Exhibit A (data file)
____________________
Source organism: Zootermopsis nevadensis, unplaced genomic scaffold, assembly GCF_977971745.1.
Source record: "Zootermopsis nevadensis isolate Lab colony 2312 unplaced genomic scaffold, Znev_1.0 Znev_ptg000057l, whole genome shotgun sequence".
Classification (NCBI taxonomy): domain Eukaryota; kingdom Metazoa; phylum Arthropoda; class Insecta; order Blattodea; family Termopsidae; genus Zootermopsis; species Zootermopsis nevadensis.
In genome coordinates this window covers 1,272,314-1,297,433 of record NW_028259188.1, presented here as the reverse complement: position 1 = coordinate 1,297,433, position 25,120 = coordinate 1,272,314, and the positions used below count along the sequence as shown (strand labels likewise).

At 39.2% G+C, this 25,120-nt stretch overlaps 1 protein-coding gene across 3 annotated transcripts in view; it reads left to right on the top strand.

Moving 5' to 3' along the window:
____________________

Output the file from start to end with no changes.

Source organism: Zootermopsis nevadensis, unplaced genomic scaffold, assembly GCF_977971745.1.
Source record: "Zootermopsis nevadensis isolate Lab colony 2312 unplaced genomic scaffold, Znev_1.0 Znev_ptg000057l, whole genome shotgun sequence".
Classification (NCBI taxonomy): domain Eukaryota; kingdom Metazoa; phylum Arthropoda; class Insecta; order Blattodea; family Termopsidae; genus Zootermopsis; species Zootermopsis nevadensis.
In genome coordinates this window covers 1,272,314-1,297,433 of record NW_028259188.1, presented here as the reverse complement: position 1 = coordinate 1,297,433, position 25,120 = coordinate 1,272,314, and the positions used below count along the sequence as shown (strand labels likewise).

At 39.2% G+C, this 25,120-nt stretch overlaps 1 protein-coding gene across 3 annotated transcripts in view; it reads left to right on the top strand.

Moving 5' to 3' along the window: